Garlic Mustard

There’s a common late spring wildflower that was thriving in May but is now fading in early June.  I saw a lot of it along wood edges, treelines and roadsides, anywhere where there was partial shade.  Maybe you noticed it too.

This plant is often seen in colonies, as in the above picture.  This is Garlic Mustard.

Garlic Mustard is an Old World plant that has spread to North America.  It has 4 modest-sized white petals per flower- 4 petals being the indicator that is a plant of the Mustard family, other members of which include Winter Cress and such vegetables as Turnips, Kale, Cabbage and Broccoli.

Its leaves can be seen long before the flower blooms, being shiny with networks of veins.  Garlic Mustard is a biennial, which means that it has a 2-year lifecycle, and in its first year you only see the leaves.  In the last half of April you notice it blooming, and in May, its blooms are all over the place.

And the leaves are a big reason why the plant is spreading across North America.  In the 19th century settlers purposefully planted Garlic Mustard in their new home areas because of its culinary and medicinal properties.  As a matter of fact, Garlic Mustard is one of the oldest spices used in Europe- its remains at human sites go back to 6,000 years ago.  As its name indicates, it tastes similar to garlic or mustard.  Its medicinal uses included being used as a disinfectant and as a diuretic.  Today, its leaves are still made into salads.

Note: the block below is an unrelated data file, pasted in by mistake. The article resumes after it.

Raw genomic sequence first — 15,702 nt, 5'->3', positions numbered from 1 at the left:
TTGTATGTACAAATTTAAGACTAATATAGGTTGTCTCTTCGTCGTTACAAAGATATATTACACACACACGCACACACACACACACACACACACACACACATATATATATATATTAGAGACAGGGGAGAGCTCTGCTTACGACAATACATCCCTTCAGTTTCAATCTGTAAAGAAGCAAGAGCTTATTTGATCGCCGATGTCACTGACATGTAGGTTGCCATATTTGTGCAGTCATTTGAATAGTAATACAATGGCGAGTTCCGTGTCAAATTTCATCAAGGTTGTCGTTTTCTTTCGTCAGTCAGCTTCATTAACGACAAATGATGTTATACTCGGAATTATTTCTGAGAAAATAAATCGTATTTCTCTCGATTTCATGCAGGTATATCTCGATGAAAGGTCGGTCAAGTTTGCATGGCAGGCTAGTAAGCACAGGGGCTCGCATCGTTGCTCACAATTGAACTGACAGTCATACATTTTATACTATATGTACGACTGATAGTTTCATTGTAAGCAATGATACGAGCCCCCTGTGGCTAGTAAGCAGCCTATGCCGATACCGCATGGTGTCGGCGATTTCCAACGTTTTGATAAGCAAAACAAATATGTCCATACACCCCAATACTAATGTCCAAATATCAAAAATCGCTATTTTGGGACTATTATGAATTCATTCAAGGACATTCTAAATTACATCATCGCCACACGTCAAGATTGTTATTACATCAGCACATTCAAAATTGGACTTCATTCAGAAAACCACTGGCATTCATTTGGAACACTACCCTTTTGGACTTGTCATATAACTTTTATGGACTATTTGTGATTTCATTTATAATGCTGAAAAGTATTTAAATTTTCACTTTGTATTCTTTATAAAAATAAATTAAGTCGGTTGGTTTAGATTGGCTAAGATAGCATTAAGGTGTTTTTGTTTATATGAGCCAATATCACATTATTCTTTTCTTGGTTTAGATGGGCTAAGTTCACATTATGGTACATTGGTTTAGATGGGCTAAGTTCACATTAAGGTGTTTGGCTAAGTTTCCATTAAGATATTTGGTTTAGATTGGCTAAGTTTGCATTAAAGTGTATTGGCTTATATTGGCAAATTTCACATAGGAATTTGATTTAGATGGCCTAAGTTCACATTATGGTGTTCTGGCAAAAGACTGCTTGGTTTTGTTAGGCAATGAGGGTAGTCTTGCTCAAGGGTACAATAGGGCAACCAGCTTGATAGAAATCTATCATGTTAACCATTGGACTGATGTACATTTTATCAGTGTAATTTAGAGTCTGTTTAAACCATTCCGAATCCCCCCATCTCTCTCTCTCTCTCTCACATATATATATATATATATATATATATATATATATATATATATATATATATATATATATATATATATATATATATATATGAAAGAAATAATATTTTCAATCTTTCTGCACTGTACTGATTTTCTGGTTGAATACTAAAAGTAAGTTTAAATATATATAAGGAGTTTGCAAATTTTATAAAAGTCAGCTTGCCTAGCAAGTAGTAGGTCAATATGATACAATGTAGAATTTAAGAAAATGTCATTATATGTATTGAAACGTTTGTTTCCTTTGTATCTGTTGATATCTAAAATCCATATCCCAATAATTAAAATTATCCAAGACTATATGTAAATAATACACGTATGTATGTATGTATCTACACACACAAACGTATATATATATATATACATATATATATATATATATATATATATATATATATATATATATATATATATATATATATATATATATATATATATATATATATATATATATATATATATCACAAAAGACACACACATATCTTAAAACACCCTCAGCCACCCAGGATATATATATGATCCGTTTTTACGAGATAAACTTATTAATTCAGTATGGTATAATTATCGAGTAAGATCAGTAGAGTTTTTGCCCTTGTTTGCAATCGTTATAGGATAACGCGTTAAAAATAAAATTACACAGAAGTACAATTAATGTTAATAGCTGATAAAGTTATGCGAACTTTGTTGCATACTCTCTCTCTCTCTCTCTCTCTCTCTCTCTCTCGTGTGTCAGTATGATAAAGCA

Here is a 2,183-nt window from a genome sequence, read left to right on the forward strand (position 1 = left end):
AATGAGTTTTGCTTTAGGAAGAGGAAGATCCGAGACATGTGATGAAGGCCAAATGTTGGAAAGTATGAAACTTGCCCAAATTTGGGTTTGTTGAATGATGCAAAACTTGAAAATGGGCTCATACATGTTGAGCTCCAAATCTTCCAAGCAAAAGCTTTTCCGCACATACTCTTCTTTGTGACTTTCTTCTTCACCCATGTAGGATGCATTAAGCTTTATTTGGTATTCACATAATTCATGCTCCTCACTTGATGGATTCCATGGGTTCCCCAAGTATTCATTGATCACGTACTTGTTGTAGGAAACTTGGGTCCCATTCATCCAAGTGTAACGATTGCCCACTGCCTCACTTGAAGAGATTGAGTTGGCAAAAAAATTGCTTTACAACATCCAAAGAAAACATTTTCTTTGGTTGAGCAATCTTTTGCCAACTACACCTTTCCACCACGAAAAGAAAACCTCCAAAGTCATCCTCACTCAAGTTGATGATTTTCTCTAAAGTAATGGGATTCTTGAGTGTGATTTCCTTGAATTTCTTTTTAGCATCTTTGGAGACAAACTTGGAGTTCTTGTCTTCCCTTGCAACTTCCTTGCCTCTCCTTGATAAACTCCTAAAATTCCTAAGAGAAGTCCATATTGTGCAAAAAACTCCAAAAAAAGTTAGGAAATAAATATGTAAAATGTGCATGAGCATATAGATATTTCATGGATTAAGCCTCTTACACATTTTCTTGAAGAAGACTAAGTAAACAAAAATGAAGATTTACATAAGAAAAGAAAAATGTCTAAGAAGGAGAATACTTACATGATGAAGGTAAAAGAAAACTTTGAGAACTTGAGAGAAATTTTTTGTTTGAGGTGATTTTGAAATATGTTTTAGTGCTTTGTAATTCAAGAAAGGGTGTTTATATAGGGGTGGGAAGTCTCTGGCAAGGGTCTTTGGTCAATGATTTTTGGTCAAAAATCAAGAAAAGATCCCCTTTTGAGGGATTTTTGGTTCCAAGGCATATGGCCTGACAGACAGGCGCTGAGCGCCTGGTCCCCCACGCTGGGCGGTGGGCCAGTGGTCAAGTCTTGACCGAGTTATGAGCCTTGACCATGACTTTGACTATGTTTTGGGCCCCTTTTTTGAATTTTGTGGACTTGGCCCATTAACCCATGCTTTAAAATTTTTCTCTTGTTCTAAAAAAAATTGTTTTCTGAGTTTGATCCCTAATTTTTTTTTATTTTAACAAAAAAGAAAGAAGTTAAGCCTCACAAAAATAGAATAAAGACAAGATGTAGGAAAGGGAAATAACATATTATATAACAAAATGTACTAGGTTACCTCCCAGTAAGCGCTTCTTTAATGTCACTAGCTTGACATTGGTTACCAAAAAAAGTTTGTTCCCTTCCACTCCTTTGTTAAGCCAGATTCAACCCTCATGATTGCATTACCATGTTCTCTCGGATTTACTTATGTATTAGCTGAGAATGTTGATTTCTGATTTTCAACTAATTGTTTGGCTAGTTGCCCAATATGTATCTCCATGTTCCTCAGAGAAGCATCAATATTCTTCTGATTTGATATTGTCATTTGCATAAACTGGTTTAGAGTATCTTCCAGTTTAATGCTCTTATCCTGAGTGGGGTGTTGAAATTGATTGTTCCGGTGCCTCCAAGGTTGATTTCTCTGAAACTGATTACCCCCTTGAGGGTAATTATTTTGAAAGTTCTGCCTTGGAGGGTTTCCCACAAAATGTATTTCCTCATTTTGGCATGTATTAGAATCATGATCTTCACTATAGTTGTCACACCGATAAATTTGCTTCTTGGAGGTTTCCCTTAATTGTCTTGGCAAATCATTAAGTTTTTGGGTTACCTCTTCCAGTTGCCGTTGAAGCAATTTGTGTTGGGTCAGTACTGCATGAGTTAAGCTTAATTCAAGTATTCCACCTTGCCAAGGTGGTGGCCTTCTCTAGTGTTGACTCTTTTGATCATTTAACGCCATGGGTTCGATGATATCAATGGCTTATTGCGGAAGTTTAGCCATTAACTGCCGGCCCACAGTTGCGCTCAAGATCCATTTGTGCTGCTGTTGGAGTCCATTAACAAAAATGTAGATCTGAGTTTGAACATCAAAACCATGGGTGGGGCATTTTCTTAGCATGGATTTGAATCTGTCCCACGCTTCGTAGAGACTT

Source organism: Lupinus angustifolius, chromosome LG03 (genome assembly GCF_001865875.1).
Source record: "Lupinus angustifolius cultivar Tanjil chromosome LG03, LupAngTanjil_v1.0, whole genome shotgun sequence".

So this plant has its uses, though as an invasive species it is crowding out native plants.  It has few animals that feed upon it in its new environment, and it releases substances that slow the growth of its competitors.

This is a sight I see frequently on the paths I walk- people uproot the plant to try to slow its spread.  It is widely recognized by the public as an invasive species.

Late in its flowering season, you begin to see ‘spikes’ where the flowers used to grow.  Part of the reason it spreads so readily is that it can self-pollinate if necessary, providing clones of itself.  Each plant can produce hundreds of small black seeds which can scatter meters away.  It is very persistent.

Here’s what I’m seeing currently in June.  The flowers are vanishing but the stems and distinctive leaves still remain for some time.

So, white springtime flowers can be pretty, but they can be a sign of yet another invasive species across the land.